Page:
Access Control

A description of the updated access control system for Lock contracts


First, let's define the elements of our Access control system for the purposes of this document.


We use the term "Role" to refer to a collection of permissions which may be added to (or renounced by) a user. Roles are implemented at the Lock level using the pattern described here. Multiple users may have a given role simultaneously. The Lock contract has 2 Roles associated with each Lock:


The creator of a Lock becomes the only LockManager by default, granting them the highest level of permissions for their lock (More or less equivalent to the former "Owner"). Additional LockManagers may be added as needed (only by an existing LockManager), and a LockManager may also renounce the role. There is a new modifier onlyLockManager(), as well as the new functions isLockManager(), addLockManager()& renounceLockManager().


The lock creator is also the default KeyGranter. The primary reason for this role is to support additional purchase mechanisms beyond direct key purchases (think credit-card purchases, where a user pays Unlock with a credit card, Unlock buys the key from the lock, and then grants it to the user). There is a new modifier onlyKeyGranter(), as well as the new functions isKeyGranter(), addKeyGranter()& renounceKeyGranter().


Unlike a Role, a Title is implemented at the Key level and confers some of the rights for a given key on its holder. As of v7, we've decoupled the ownership rights from the transfer rights to enable new use-cases. Only one user may hold a title at a time for a given key. The 2 Titles associated with each key are:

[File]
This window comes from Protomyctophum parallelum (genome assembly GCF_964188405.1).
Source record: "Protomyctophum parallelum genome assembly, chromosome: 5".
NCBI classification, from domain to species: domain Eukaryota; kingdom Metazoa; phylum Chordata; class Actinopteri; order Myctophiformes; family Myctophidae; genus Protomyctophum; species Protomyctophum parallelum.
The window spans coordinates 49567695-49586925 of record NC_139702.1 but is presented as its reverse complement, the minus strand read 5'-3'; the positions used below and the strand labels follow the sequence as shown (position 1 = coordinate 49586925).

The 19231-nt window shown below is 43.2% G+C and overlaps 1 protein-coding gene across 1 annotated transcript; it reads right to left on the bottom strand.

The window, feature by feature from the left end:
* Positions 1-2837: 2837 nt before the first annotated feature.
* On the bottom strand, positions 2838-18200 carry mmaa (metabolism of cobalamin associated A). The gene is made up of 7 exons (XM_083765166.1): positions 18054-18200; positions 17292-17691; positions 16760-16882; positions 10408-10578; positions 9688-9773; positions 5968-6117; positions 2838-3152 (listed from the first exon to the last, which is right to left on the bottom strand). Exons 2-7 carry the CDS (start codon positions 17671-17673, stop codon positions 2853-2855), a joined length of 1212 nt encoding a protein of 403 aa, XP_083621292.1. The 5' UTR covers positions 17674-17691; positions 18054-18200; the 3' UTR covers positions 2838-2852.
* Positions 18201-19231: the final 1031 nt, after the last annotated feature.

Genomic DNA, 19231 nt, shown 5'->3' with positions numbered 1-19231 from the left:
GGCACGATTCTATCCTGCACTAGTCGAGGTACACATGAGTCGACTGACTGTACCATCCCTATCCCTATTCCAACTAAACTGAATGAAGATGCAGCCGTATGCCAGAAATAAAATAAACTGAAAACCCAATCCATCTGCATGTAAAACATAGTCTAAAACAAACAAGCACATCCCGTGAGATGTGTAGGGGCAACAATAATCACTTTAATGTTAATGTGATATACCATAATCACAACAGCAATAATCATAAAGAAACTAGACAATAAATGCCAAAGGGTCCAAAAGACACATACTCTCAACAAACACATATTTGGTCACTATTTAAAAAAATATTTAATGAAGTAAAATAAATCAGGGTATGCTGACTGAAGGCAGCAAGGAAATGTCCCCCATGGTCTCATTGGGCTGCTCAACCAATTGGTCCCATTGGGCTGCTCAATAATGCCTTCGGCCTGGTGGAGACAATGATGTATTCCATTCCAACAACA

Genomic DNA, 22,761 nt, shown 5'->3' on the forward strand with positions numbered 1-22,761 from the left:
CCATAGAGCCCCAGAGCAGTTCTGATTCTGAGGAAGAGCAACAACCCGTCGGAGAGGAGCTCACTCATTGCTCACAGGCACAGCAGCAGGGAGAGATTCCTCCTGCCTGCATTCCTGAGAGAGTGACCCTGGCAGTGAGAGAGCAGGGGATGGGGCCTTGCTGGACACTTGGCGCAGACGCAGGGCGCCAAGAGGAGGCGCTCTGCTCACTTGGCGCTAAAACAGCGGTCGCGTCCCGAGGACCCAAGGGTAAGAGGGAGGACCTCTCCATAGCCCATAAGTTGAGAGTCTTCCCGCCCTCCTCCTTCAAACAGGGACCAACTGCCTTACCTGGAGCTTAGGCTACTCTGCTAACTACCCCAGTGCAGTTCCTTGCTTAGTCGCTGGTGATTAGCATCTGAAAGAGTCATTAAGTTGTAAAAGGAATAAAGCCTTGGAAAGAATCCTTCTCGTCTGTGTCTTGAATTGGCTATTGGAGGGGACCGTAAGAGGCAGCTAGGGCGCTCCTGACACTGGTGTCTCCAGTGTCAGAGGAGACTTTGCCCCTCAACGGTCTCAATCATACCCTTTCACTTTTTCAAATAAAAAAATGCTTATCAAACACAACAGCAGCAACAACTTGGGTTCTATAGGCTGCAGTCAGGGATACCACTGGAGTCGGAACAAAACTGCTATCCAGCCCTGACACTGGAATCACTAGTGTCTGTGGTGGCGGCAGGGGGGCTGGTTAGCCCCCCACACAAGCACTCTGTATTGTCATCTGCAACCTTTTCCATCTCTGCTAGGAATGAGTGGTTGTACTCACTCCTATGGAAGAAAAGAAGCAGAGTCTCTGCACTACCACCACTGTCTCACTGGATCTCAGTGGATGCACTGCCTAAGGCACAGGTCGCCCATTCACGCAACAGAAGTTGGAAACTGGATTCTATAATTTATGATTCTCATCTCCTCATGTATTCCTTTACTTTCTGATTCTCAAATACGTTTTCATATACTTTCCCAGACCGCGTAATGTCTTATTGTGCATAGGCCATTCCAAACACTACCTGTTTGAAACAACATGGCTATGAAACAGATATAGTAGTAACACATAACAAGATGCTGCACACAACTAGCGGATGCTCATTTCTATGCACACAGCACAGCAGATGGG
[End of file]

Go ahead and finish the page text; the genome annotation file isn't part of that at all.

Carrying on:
The owner of a given key (an NFT distinguished by its unique tokenID). The key will appear in this person's wallet( if it supports the erc721 standard), and grants them access to the lock from which the key was purchased. The keyOwner may not transfer, share or cancel their key, unless they are also the keyManager for this key.


Only the key manager is authorized to transfer, share or cancel keys, and may or may not be the same entity as the key owner depending on how the key was originally acquired. This enables new use cases, such as the ability to "loan" your key to someone temporarily, while retaining the right to take it back when/if needed, or possibly putting keys (NFTs) inside of a vault contract as collateral by retaining ownership, but transferring the keyManager role to the vault itself!

To help understand the keyManager assignment in different scenarios, the following table is provided. It specifies how the keyManager is assigned for each relevant function in each of 3 key states: New Key creation, Valid Key extension, or Expired Key renewal.